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Questions
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Evidence
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Topic
Snapshot
  • A 60-year-old man presents to the emergency room for confusion and abdominal pain and distention. He has a history of alcoholism and alcoholic cirrhosis requiring multiple paracenteses. He has been on the liver transplant list for the past year. His vital signs are 98.4°F (36.9°C), blood pressure is 120/80 mmHg, pulse is 96/min, and respirations are 18/min. On physical exam, his abdominal girth is large, and there is shifting dullness, flank fullness, and a fluid wave.
Introduction
  • Overview
    • ascites is the non-physiologic accumulation of fluid in the peritoneum, most commonly secondary to liver disease or malignancy
      • treatment depends on the underlying etiology
  • Epidemiology
    • risk factors
      • portal hypertension
        • cirrhosis (most common)
        • alcoholic hepatitis
        • heart failure
        • IVC obstruction
        • Budd-Chiari syndrome
      • malignancy
      • hypoalbuminemia
        • nephrotic syndrome
        • enteropathy
        • malnutrition
      • infections
        • peritoneal tuberculosis
  • Pathogenesis
    • mechanism
      • increased hydrostatic pressure causes fluid extravasation into peritoneal space
        • portal hypertension
      • decreased colloid osmotic pressure
        • hypoalbuminemia
      • increased sodium levels
  • Associated conditions
    • hepatic hydrothorax
Presentation
  • Symptoms
    • common symptoms
      • abdominal pain
      • rapid weight gain
      • early satiety
  • Physical exam
    • inspection
      • distended abdomen
      • peripheral edema
      • may see signs of liver disease
        • spider angiomata
        • palmar erythema
        • gynecomastia
        • hepatomegaly
        • jaundice
      • may see signs of heart failure        
        • jugular venous distention
    • motion
      • fluid wave
      • shifting dullness
      • flank dullness
Imaging
  • Abdominal ultrasound
    • indication
      • to detect ascites if not clinically apparent
    • findings
      • fluid in peritoneal cavity
      • may identify etiology of ascites
        • signs of liver disease
        • hepatic vein thrombosis
        • tumors
Studies
  • Serum labs
    • electrolytes
    • creatinine
    • albumin
      • may be low
    • liver function panel
      • may be elevated
    • complete blood count
  • Invasive studies
    • diagnostic paracentesis
      • indications
        • new-onset ascites
        • to assess for infection
      • studies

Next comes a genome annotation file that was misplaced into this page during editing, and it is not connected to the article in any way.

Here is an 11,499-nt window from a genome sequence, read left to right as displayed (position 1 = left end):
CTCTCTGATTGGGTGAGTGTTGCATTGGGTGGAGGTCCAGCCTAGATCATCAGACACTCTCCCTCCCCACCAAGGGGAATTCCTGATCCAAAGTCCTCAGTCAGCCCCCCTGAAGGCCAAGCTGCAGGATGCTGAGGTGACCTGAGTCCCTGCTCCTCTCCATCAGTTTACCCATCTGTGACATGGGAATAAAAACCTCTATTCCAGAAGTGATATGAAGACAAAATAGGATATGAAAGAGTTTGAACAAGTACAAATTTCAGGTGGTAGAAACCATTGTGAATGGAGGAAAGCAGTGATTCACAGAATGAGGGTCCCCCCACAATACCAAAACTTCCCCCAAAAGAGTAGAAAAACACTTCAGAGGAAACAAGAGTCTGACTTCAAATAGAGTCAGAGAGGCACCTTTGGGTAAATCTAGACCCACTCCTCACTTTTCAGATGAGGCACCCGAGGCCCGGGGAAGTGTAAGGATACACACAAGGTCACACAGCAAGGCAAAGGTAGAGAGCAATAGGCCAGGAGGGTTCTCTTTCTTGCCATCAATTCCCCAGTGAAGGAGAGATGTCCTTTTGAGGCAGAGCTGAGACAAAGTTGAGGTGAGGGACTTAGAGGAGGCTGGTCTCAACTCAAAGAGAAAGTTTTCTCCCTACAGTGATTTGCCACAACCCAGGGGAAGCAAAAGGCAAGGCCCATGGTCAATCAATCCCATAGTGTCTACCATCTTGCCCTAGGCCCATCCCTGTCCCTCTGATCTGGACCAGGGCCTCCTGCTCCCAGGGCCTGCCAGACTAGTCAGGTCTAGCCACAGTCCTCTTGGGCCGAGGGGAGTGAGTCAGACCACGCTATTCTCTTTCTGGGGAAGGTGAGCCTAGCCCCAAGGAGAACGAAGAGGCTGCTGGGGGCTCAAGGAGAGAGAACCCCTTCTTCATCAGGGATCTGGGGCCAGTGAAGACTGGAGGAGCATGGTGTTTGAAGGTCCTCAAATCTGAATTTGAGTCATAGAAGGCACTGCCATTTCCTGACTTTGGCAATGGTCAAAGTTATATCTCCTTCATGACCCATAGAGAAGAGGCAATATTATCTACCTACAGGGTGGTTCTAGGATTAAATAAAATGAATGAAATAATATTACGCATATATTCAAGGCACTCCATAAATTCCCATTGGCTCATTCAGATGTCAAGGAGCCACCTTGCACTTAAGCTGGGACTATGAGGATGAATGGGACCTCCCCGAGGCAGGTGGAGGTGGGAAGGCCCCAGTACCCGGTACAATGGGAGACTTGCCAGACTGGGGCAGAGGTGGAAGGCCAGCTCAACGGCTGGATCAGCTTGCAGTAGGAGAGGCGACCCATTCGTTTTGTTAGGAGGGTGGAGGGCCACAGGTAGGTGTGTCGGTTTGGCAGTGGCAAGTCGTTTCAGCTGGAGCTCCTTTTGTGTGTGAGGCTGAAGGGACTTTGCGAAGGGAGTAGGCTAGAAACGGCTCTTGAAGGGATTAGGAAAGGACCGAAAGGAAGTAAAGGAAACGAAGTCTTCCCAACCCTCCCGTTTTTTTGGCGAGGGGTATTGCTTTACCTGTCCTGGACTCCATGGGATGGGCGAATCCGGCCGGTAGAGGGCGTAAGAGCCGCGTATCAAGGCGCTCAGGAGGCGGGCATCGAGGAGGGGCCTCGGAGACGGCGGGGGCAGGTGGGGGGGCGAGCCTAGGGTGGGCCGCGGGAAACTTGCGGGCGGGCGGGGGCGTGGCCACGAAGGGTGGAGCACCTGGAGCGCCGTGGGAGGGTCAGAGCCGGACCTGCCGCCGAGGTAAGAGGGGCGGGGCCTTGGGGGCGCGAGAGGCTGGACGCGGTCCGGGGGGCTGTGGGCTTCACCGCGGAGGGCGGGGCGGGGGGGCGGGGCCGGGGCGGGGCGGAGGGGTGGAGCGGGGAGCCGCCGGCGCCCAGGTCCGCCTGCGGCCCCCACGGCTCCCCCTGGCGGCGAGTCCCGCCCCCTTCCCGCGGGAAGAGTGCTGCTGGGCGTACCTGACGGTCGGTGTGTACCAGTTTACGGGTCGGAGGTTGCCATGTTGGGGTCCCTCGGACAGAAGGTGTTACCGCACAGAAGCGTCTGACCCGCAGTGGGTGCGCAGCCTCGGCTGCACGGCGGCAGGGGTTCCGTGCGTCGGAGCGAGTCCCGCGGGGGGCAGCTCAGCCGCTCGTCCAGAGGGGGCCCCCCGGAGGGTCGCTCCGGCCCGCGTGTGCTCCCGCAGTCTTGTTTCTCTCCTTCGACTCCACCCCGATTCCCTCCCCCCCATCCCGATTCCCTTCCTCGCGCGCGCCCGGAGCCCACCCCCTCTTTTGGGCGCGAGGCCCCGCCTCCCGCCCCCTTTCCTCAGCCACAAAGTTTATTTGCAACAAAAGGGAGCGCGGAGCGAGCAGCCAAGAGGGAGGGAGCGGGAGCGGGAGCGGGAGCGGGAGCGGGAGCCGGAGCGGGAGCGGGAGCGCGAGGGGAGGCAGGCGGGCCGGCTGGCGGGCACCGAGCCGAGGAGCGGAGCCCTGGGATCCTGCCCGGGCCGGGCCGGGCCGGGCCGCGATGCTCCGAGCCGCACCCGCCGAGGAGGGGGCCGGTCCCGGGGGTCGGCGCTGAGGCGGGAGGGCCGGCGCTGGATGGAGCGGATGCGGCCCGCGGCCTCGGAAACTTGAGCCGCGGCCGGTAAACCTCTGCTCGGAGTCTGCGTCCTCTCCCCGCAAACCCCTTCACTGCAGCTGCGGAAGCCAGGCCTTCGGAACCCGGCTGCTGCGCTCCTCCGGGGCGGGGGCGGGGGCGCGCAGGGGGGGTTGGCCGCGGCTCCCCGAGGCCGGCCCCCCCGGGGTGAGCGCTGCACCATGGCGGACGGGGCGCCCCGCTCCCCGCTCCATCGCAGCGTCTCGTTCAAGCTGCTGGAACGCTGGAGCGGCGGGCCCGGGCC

• Gram stain
        • culture
        • glucose
        • lactate dehydrogenase
        • cell count with differential
        • total protein
          • if < 1 g/dL, patient is at risk for spontaneous bacterial peritonitis
        • albumin
    • serum albumin-ascites gradient (SAAG)
      • SAAG = [serum albumin] – [ascites albumin]
      • correlates with portal pressure
      • SAAG > 1.1g/dL
        • portal hypertension with 97% accuracy
      • SAAG < 1.1 g/dL
        • other causes of ascites (see above)
Differential
  • Pregnancy
    • key distinguishing factors
      • no fluid wave or shifting dullness
      • fetus on ultrasound
Treatment
  • Lifestyle
    • dietary changes
      • modalities
        • water and sodium restriction
        • cessation of alcohol
  • Medical
    • diuretics
      • indications
        • cirrhosis
        • congestive heart failure
      • modalities
        • spironolactone
        • furosemide
    • antibiotics
      • indications
        • suspected spontaneous bacterial peritonitis
    • albumin
      • indications
        • often given if patients undergo large-volume paracentesis (often 6-8 g of albumin per L of fluid removed)
  • Surgical
    • therapeutic paracentesis
      • indication
        • large amounts of ascites causing significant symptoms
    • transjugular intrahepatic portosystemic shunt (TIPS)
      • indication
        • ascites refractory to medical therapy but requiring multiple therapeutic paracenteses
      • complications
        • hepatic encephalopathy
Complications
  • Hepatorenal syndrome
    • severe complication resulting from overly aggressive diuresis or tapping
  • Spontaneous bacterial peritonitis
    • check peritoneal fluids for infection and treat with broad-spectrum antibiotics

Please rate topic.

Average 4.8 of 6 Ratings

Questions (1)

(M3.GI.15.35) A 56-year-old woman presents to the emergency department with abdominal swelling. She states that her abdomen has been swelling for the past several months but otherwise offers minimal history and is a poor historian. She thinks it worsened more rapidly last night. Her temperature is 97.0°F (36.1°C), blood pressure is 122/80 mmHg, pulse is 80/min, respirations are 12/min, and oxygen saturation is 98% on room air. A bedside ultrasound is performed as seen in Figure A and a sample of the fluid is taken and sent for analysis as seen below.

Fluid sample:
Cell count: < 50 leukocytes/mm^3
Albumin: 4.8 g/dL
Culture: pending
Total protein: 18.0 g/dL
Gram stain: pending

Laboratory values are notable for a serum albumin of 4.0 g/dL. What is the most likely cause of this patient's ascites?

QID: 102565
FIGURES:
1

Alcoholic cirrhosis

50%

(2/4)

2

Cryptogenic cirrhosis

0%

(0/4)

3

Heart failure

25%

(1/4)

4

Pancreatitis

25%

(1/4)

5

Vascular occlusion

0%

(0/4)

M 10 E

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Evidence (5)
EXPERT COMMENTS (19)
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